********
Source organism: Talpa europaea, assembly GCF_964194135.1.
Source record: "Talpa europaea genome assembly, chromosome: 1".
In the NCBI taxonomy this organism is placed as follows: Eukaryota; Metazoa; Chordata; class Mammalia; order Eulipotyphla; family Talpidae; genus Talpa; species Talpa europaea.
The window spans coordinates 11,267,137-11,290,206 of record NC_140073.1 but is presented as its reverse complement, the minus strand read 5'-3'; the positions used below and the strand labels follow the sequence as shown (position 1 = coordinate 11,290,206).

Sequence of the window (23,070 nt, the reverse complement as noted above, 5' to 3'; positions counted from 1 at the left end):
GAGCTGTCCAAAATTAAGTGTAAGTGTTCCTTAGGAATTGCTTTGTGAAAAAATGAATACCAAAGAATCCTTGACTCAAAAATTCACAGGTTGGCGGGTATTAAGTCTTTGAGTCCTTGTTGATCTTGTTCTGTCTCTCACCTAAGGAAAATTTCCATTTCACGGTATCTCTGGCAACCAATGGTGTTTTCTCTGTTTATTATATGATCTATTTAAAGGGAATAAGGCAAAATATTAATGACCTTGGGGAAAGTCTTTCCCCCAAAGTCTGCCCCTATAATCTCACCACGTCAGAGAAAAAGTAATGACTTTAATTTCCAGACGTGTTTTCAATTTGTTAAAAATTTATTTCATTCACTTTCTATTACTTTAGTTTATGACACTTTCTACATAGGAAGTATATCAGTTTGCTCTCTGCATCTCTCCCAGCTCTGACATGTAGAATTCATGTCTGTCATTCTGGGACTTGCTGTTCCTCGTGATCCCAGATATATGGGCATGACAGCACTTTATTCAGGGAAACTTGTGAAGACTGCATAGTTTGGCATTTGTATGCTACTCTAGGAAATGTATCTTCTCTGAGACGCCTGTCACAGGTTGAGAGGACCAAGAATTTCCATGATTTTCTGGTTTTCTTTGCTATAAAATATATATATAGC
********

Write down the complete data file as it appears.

Source organism: Talpa europaea, assembly GCF_964194135.1.
Source record: "Talpa europaea genome assembly, chromosome: 1".
In the NCBI taxonomy this organism is placed as follows: Eukaryota; Metazoa; Chordata; class Mammalia; order Eulipotyphla; family Talpidae; genus Talpa; species Talpa europaea.
The window spans coordinates 11,267,137-11,290,206 of record NC_140073.1 but is presented as its reverse complement, the minus strand read 5'-3'; the positions used below and the strand labels follow the sequence as shown (position 1 = coordinate 11,290,206).

Sequence of the window (23,070 nt, the reverse complement as noted above, 5' to 3'; positions counted from 1 at the left end):
GAGCTGTCCAAAATTAAGTGTAAGTGTTCCTTAGGAATTGCTTTGTGAAAAAATGAATACCAAAGAATCCTTGACTCAAAAATTCACAGGTTGGCGGGTATTAAGTCTTTGAGTCCTTGTTGATCTTGTTCTGTCTCTCACCTAAGGAAAATTTCCATTTCACGGTATCTCTGGCAACCAATGGTGTTTTCTCTGTTTATTATATGATCTATTTAAAGGGAATAAGGCAAAATATTAATGACCTTGGGGAAAGTCTTTCCCCCAAAGTCTGCCCCTATAATCTCACCACGTCAGAGAAAAAGTAATGACTTTAATTTCCAGACGTGTTTTCAATTTGTTAAAAATTTATTTCATTCACTTTCTATTACTTTAGTTTATGACACTTTCTACATAGGAAGTATATCAGTTTGCTCTCTGCATCTCTCCCAGCTCTGACATGTAGAATTCATGTCTGTCATTCTGGGACTTGCTGTTCCTCGTGATCCCAGATATATGGGCATGACAGCACTTTATTCAGGGAAACTTGTGAAGACTGCATAGTTTGGCATTTGTATGCTACTCTAGGAAATGTATCTTCTCTGAGACGCCTGTCACAGGTTGAGAGGACCAAGAATTTCCATGATTTTCTGGTTTTCTTTGCTATAAAATATATATATAGC